"It's not what you know it's who you know" - a phrase you hear far too often particularly in the big wide world of work. Some may say it's true, others may not. I say it's a valuable source; but not explicitly; it needs to be supported with charisma and a good work ethic.

It is undoubtedly a good tool; one that recruiters find comfort in, to an extent. A recommendation from somebody trustworthy is always a promising one. However, it is not only these direct recommendations that lead to success but also the feedback and findings you experience along the journey that ultimately lead you to a greater chance of beginning your career.

As a new graduate in 2009, I was overwhelmed by the thought of leaving University and the education system and heading out into the "real" world. An apprehension I know nearly everyone experiences and after what feels like hundreds of years studying we are hardly to blame. Where do I start, what do I do, where do I go, and who do I talk to? Millions of questions running around inside my head; I could have taken the easy route - continuing the many jobs I had throughout my university course and hope to progress; or and the preferred route speak to everyone and anyone to see where this takes me.

You never know where talking to people gets you; friends, relatives, colleagues. Grasp every opportunity to talk to others; discuss their experiences and tell them your ambitions. Mine all started with a trip to Cyprus, the least place you would ever expect to find a valuable contact, but I did! On my return to England, off I went to London for a meeting to discuss where I want to be and what I want to achieve with a very successful and respectable CEO; a very daunting experience but one that if you do not grasp will pass you by.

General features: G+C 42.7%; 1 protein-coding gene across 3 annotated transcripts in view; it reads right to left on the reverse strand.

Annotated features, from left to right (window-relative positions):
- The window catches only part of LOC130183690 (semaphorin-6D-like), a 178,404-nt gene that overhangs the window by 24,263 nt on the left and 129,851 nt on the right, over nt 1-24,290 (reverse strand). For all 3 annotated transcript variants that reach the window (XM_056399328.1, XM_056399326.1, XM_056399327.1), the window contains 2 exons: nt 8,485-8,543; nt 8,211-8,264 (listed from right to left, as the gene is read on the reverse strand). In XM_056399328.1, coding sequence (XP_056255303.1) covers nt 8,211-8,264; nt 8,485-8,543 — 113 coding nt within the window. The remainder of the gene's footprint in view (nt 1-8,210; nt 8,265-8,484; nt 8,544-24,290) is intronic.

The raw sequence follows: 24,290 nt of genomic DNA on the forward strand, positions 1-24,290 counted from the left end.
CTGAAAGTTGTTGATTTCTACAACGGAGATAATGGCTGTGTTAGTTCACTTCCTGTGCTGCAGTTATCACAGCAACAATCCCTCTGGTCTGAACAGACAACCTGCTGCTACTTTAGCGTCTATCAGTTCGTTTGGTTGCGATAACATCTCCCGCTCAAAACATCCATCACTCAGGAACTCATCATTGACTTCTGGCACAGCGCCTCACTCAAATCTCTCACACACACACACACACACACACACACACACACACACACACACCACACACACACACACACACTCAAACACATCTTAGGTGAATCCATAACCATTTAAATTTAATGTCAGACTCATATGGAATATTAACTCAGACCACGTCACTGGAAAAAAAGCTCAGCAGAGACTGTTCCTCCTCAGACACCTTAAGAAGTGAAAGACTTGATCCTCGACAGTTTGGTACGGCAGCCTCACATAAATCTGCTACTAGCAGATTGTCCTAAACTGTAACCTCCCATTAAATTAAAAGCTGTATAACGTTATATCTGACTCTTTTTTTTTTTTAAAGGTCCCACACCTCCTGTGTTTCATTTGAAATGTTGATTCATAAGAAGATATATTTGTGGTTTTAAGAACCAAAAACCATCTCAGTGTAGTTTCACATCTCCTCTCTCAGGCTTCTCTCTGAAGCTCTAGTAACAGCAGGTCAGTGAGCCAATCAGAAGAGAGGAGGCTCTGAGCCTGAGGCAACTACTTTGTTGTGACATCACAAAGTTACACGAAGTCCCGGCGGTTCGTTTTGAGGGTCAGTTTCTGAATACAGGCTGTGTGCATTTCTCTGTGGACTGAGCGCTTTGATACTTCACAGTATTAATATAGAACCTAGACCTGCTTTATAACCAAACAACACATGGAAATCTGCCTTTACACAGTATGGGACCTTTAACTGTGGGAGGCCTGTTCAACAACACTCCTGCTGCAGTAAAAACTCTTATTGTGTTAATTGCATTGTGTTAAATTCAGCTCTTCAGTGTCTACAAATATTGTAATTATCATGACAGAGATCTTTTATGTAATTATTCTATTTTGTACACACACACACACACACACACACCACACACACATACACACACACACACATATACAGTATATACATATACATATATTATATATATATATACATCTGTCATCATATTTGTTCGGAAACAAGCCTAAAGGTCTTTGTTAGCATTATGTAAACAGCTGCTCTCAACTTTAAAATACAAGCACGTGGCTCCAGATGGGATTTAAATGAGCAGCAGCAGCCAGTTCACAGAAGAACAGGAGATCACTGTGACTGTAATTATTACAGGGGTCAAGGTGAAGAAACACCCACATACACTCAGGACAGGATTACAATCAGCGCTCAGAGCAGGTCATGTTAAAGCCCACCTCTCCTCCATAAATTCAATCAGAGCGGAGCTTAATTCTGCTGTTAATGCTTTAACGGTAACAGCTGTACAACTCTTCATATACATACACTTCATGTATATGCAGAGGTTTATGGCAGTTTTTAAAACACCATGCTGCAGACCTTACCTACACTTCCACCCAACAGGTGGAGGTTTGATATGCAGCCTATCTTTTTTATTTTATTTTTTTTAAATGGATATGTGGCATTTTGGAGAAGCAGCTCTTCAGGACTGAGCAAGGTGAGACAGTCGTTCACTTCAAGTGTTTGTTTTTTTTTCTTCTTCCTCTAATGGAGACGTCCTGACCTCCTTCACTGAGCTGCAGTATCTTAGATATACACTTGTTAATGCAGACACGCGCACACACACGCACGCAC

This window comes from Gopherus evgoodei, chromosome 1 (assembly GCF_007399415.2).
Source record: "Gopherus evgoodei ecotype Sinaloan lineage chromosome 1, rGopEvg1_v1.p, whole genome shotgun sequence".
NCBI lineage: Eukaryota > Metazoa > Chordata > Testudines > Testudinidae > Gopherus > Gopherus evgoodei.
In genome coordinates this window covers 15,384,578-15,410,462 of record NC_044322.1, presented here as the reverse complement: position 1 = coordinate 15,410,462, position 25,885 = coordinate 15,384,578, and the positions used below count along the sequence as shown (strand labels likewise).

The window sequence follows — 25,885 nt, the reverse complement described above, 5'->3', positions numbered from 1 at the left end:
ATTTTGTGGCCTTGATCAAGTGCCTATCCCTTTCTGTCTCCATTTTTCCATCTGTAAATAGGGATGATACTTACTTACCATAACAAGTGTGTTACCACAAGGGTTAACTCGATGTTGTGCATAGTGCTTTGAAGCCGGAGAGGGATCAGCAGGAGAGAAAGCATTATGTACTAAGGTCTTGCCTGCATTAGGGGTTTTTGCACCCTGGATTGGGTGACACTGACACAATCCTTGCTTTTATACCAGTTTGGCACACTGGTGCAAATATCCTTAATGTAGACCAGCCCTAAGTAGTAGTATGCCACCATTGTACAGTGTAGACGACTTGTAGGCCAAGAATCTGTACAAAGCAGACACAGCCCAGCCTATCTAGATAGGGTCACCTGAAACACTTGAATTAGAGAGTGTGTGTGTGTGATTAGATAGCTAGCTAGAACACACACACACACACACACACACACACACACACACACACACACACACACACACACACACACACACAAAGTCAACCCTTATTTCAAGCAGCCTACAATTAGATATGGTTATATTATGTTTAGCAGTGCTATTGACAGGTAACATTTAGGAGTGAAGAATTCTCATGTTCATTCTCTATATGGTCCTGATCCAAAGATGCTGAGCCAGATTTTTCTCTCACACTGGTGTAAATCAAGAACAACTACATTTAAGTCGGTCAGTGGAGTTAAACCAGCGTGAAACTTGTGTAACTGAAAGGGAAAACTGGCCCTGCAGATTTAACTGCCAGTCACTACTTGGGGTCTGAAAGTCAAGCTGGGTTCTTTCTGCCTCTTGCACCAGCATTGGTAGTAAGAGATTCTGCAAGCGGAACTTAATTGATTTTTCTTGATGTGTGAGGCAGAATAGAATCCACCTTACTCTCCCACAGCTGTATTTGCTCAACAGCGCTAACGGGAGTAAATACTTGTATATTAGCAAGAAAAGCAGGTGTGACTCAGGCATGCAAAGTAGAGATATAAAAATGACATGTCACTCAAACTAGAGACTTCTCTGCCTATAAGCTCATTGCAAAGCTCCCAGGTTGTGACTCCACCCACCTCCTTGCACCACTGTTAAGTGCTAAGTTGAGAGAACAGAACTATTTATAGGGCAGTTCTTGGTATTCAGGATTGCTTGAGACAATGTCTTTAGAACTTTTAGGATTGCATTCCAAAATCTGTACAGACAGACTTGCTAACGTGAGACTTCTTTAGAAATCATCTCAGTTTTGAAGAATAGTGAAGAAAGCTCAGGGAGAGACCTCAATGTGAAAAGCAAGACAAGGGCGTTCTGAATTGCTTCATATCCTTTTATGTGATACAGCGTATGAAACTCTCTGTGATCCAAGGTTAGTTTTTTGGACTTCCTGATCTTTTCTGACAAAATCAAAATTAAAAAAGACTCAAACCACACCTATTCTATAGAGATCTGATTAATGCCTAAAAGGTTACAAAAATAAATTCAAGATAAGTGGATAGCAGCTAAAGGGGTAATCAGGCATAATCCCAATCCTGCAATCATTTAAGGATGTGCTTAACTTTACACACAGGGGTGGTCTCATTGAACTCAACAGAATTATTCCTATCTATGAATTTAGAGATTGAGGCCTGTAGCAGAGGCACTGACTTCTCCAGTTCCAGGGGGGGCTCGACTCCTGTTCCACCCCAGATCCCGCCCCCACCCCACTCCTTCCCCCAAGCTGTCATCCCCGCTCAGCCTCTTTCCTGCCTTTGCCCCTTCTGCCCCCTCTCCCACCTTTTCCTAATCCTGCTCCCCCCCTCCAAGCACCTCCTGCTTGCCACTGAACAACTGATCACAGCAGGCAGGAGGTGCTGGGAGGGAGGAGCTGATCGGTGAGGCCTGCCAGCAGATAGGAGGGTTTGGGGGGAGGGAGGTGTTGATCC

As I sat in the waiting room trying to look intellectual with my head in The Financial Times, I ran through what I wanted to achieve from this meeting; you don't get anywhere without setting a goal - how can you achieve without having something to aim for? After a successful one hour meeting reviewing where I aspired to be, attributes I have and a necessary bit of internet research I was handed a business card for my next contact.

You will never appreciate how valuable a small piece of card can be until it gives you the motivation and support you need to do what you want and make dreams a reality. The feedback, criticism and constructive evaluation of my CV set me a task as well as providing me with the confidence I needed to believe in myself as a prized candidate to any potential employer.

This turntable of events including meetings and numerous email trains going backwards and forwards; enabled me to obtain my first job; something almost unachievable otherwise.

The moral of the story: follow up on every scrap of paper you are given, every business card you are handed and every name that is dropped. You never know what whirlwind it may take you on…